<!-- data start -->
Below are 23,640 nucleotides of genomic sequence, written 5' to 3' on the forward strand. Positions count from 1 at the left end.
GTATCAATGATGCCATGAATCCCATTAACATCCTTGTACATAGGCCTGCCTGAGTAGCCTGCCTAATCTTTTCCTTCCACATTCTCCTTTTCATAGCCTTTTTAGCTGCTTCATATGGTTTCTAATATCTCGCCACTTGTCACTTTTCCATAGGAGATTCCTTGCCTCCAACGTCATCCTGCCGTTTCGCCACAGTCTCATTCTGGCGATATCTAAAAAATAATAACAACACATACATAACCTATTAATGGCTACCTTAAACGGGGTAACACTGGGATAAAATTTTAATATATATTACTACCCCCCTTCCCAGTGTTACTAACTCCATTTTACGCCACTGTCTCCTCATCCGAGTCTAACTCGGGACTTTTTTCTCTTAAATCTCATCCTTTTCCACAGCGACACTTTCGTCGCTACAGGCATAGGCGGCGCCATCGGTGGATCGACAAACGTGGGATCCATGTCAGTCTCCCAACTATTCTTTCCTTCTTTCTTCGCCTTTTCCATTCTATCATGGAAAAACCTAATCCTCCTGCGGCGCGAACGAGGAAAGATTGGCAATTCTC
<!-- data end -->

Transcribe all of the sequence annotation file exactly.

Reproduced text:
Below are 23,640 nucleotides of genomic sequence, written 5' to 3' on the forward strand. Positions count from 1 at the left end.
GTATCAATGATGCCATGAATCCCATTAACATCCTTGTACATAGGCCTGCCTGAGTAGCCTGCCTAATCTTTTCCTTCCACATTCTCCTTTTCATAGCCTTTTTAGCTGCTTCATATGGTTTCTAATATCTCGCCACTTGTCACTTTTCCATAGGAGATTCCTTGCCTCCAACGTCATCCTGCCGTTTCGCCACAGTCTCATTCTGGCGATATCTAAAAAATAATAACAACACATACATAACCTATTAATGGCTACCTTAAACGGGGTAACACTGGGATAAAATTTTAATATATATTACTACCCCCCTTCCCAGTGTTACTAACTCCATTTTACGCCACTGTCTCCTCATCCGAGTCTAACTCGGGACTTTTTTCTCTTAAATCTCATCCTTTTCCACAGCGACACTTTCGTCGCTACAGGCATAGGCGGCGCCATCGGTGGATCGACAAACGTGGGATCCATGTCAGTCTCCCAACTATTCTTTCCTTCTTTCTTCGCCTTTTCCATTCTATCATGGAAAAACCTAATCCTCCTGCGGCGCGAACGAGGAAAGATTGGCAATTCTC